There’s been a lot of worry recently about cats and coronavirus, and this has culminated today in some very panicky reports from otherwise reputable news services. In this blog, we’re going to quickly explore the ins and outs, and look at what the real risks are.

Do cats get coronaviruses?

Yes – cats have their own coronavirus, feline coronavirus, that usually causes mild diarrhoea. Very rarely, it can cause Feline Infectious Peritonitis. However, it is not able to infect humans.

But what about the human one, Covid-19?

OK, this is an interesting point. Yes, there are a very, very small number of cases where cats have contracted the Covid-19 virus (technically, CoV-SARS-2). Some of these cats have, apparently, shown clinical signs (respiratory or gastrointestinal); however, this is not well understood and there may be other factors at play. It is not yet confirmed that the coronavirus was the cause of the symptoms – however, we must assume that it is at least possible. There has also been an experimental study that showed that some cats, in specific circumstances, and exposed to a massively high virus load, can develop infection.

What about other pets?

There have been reports of 2 dogs who tested positive (but had no symptoms). There is also a group of tigers in the US who have also tested positive, and may have had symptoms (but this isn’t confirmed). Some studies also suggest that ferrets may be at risk.

You can read more details about this in our blog here.

Are they a risk to people?

There is no evidence at this time that cats can spread infection to humans. Every one of the (very few) cases so far appears to involve cats catching the virus from humans but not (and this is crucial) spreading it to other humans.

It is possible that a cat could carry the virus on their coat for a short period of time – but there haven’t been any confirmed cases where this is known to be the cause of infection.

However… we would strongly advise following the government’s advice about washing hands thoroughly after contact with a cat who might (even possibly) have come into contact with someone shedding the virus. And sadly, that also means no more kisses or shared meals… While the risk is low, it isn’t zero, so good hygiene is vitally important.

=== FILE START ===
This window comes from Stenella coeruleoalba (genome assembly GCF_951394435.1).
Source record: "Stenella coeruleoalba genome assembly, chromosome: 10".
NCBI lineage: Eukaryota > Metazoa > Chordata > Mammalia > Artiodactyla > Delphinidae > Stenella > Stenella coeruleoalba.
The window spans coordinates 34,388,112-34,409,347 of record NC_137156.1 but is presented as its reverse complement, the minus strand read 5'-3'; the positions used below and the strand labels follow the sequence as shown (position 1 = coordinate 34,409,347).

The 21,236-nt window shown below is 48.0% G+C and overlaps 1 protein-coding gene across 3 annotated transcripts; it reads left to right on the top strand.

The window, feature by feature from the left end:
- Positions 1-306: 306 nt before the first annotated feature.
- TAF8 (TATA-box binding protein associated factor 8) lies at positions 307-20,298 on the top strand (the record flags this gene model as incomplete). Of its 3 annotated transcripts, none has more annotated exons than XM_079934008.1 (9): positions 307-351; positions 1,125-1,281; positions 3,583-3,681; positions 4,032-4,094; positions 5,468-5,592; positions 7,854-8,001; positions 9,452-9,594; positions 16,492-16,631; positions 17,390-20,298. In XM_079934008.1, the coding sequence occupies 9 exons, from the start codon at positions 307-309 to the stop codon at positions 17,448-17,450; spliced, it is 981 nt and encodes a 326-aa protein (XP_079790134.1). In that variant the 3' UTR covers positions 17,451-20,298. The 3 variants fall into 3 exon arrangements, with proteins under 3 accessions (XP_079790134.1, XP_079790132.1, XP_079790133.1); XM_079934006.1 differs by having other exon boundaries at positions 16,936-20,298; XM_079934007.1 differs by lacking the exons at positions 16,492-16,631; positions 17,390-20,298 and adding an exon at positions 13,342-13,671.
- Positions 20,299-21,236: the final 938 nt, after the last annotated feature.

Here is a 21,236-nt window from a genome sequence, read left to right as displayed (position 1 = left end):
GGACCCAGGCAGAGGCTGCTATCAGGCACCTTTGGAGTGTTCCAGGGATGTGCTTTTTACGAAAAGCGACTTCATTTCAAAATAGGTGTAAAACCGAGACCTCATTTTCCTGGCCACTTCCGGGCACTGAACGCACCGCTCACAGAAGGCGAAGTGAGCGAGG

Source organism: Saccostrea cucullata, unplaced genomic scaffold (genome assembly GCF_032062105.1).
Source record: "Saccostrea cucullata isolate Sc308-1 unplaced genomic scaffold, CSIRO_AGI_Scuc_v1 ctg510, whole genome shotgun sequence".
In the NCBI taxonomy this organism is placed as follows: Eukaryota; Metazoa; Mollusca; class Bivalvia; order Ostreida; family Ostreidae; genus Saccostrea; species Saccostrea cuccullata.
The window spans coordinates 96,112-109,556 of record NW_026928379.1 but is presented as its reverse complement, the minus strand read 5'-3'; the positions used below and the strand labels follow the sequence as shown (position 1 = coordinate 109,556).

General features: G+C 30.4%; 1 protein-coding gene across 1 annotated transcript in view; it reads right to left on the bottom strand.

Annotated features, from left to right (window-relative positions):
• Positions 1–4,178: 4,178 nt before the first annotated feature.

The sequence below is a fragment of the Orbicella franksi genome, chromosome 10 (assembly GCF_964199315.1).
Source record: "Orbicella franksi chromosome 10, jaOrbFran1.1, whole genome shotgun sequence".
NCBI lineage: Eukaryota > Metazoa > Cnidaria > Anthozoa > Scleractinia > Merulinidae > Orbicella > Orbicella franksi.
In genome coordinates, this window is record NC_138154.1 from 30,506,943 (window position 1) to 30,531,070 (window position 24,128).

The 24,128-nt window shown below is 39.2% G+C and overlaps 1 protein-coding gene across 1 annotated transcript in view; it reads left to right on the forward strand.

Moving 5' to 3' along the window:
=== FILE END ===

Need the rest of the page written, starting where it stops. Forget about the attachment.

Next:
What about the reports on the news that the British Veterinary Association recommends cats be kept inside?

Unfortunately, the advice appears to have been misinterpreted.

The BVA president, Daniella Dos Santos has today confirmed that they are not recommending that all cats be kept indoors. The advice was limited to cats living with people who are self-isolating (for example, those at higher risk), or have been suspected or confirmed to be infected. This was to reduce the (very small) risk that they might carry the virus between households. She also went on to point out that not all cats can safely or humanely be kept indoors. Cats are prone to a wide range of stress-related disorders, and changing their routine can be disastrous for their health.

Should I keep my cat indoors anyway?

While indoor cats are at lower risk for a wide range of health problems, such as infectious disease and trauma from cars, dogs and other cats; there are also disadvantages. These typically revolve around the need to provide a suitably stimulating environment. This is a decision that really needs to be made on a case-by-case basis – you can read the details here.

Where can I find more information?

The official guidance for animal owners from the BVA can be found here.

UK Government guidance and regulations are here.